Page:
The ocean can create circumstances under which any boat is "inadequate." Watching the weather is a good way of avoiding many of them.

Second the recommendation for Gavin's book.

-Scott
Scott - I have had the experience of doing everything reasonable to plan a proper weather window and then being caught in something unexpected (and big). I just don't buy the "I can outrun/outpredict weather" thing. Sometimes you can and sometimes you can't.
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Old 28-08-2006, 21:51   #51
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Gavin Lesueur's web site:

http://www.multihullbooks.com/

Gavin and Catherine are based in Cairns and sail the catamaran "Chaotic Harmony."
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Old 12-11-2006, 17:24   #52
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I came across a very informative article on parachute anchors used on trimarans. http://www.sea-anchors.com/multihulls.htm
Clearly the author has more foul weather experience on trimarans than most of us. He makes some very good points, and provides a very detailed descroption on how to rig and deploy them. I have to say, after reading this article, I am rethinking the idea of a parachute on my tri.
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Old 12-11-2006, 18:49   #53
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Heavy Weather Sailing

I was at the Seven Seas Cruising Association gathering this weekend. One of the better presentations was given by a lady who's written a few books. Beth Leonard. Her presentation on "Heavy Weather Sailing" was both professional and convincing. She advocates parachute anchors for monos and series drogue for catamarans.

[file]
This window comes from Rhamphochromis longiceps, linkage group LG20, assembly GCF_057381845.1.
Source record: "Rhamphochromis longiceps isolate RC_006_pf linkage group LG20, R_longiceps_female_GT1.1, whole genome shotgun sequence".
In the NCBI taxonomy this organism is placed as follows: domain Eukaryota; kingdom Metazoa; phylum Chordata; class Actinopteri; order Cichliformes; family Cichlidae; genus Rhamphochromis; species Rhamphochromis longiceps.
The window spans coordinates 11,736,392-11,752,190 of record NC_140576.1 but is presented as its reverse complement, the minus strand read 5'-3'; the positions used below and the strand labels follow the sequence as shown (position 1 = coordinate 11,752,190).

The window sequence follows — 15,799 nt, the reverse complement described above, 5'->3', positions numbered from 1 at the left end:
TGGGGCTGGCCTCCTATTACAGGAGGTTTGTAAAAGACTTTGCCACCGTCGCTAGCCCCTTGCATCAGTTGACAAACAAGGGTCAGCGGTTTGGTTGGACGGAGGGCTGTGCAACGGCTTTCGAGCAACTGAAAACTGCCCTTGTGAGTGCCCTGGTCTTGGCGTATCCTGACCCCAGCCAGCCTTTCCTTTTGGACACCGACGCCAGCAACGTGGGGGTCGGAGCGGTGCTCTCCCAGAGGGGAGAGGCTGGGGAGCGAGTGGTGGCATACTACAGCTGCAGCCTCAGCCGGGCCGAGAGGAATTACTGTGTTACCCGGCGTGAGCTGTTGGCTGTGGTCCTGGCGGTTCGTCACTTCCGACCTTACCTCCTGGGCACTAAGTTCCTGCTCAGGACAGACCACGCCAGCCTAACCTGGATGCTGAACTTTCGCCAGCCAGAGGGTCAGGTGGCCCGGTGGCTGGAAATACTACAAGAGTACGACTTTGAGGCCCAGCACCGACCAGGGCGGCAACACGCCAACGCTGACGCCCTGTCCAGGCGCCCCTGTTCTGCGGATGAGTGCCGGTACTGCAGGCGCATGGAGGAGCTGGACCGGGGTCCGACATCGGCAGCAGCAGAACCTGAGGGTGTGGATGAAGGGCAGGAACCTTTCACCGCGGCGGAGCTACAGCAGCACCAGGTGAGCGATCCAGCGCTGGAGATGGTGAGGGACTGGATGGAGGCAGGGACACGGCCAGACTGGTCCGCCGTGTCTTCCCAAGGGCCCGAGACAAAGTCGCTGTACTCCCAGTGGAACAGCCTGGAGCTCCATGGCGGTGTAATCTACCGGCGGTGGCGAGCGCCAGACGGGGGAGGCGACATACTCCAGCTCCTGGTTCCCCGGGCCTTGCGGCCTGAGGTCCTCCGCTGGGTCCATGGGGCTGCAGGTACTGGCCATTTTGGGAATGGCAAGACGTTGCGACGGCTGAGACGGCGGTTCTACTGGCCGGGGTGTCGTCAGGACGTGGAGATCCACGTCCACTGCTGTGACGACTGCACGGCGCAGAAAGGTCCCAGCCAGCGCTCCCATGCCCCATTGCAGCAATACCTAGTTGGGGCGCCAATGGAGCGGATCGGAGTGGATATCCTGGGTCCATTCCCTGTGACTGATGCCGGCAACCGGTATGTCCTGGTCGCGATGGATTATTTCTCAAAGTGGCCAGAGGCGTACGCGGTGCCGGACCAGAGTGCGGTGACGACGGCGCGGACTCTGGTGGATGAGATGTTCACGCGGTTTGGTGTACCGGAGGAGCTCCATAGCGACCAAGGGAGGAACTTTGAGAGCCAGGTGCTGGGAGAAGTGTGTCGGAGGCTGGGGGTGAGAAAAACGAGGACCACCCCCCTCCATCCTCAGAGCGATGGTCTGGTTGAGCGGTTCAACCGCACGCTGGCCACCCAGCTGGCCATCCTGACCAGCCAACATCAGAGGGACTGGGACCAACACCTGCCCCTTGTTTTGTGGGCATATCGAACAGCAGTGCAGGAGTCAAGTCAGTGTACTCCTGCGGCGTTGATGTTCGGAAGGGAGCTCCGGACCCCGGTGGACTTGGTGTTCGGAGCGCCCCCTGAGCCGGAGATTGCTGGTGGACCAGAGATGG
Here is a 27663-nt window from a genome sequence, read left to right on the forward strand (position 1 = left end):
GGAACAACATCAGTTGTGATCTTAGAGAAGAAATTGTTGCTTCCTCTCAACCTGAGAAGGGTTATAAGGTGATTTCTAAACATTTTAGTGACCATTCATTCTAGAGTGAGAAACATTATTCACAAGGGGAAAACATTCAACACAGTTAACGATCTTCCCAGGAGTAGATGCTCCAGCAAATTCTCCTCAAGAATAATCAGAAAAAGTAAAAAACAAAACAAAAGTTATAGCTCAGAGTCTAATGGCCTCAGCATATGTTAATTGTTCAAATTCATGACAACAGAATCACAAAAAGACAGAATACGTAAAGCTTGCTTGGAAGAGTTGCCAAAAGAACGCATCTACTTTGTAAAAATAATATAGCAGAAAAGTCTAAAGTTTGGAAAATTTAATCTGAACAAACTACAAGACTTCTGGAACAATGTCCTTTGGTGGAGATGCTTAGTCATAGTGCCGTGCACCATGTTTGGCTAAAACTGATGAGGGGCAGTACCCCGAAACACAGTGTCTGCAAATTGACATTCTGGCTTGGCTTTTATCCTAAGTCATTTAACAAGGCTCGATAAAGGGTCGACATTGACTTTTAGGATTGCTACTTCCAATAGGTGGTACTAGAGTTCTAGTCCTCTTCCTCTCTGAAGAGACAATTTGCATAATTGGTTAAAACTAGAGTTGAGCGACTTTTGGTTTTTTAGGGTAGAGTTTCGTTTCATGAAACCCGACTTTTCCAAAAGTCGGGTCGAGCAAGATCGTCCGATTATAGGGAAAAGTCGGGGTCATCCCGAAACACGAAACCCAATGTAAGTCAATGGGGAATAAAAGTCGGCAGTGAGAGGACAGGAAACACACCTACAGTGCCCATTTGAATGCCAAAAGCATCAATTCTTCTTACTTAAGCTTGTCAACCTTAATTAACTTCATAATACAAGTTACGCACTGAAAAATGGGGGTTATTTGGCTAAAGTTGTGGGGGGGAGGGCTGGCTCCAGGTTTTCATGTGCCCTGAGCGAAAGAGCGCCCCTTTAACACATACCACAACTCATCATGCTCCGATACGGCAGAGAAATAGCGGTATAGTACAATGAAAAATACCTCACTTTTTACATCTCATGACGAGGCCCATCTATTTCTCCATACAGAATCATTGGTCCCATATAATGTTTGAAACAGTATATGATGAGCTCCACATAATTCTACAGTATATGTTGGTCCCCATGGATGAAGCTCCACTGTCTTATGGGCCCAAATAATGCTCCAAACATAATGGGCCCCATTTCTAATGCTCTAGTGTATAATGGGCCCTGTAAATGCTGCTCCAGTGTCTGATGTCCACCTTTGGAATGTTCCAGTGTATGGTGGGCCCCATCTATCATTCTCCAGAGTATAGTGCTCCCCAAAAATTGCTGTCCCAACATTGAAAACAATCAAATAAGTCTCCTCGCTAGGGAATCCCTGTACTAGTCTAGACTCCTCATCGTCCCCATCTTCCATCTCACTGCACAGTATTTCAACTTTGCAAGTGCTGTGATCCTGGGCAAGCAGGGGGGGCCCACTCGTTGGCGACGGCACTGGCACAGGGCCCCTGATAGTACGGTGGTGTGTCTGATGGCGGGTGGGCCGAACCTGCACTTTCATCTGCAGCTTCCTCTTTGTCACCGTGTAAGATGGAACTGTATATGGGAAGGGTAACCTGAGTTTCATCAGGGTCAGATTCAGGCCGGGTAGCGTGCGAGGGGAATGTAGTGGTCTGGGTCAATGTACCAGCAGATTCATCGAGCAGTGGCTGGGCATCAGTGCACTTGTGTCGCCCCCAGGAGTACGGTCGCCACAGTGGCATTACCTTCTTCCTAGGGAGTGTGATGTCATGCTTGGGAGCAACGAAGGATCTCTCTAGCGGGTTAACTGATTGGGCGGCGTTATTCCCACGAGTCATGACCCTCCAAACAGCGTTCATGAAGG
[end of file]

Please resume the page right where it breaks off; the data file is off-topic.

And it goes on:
During questions and answers, a fella who sails a Privilege 39 stood and explained a home made drogue which was both simple, variable/adjustable, and effective.

All in all, it was a good meeting

Rick in Florida
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Old 12-11-2006, 19:59   #54
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Heres a link to the parachute anchor I used. Heaps of info.

http:www.paraanchors.com.au/
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Old 13-11-2006, 01:50   #55
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Best source of data is the drag device data base
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Old 13-11-2006, 02:08   #56
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there is such an easy(as in the cat that im building) solution to this and that is to use the superior speed of a cat to get away from the weather fly a little more sail and 20+ knots your away from the scary zone
sean
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Old 13-11-2006, 02:08   #57
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Old 13-11-2006, 02:25   #58
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I suggest that you re-visit the meteorologists about the speed that a depression can move. Your 20 kts may not be enough, or you may be blocked by land mass or reefs and then you are in deep poo!
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Old 13-11-2006, 02:31   #59
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But not as much poo as a boat that can't go faster than 10 knots

I don't think they like fast cruiser up north Sean

Dave
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Old 13-11-2006, 05:31   #60
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Sure there are systems that move faster than 20 knots, but if you are aware of its location and direction, a fast cat can get out of its path with some forthought and planning....as opposed to actually "outrunning" the LP system.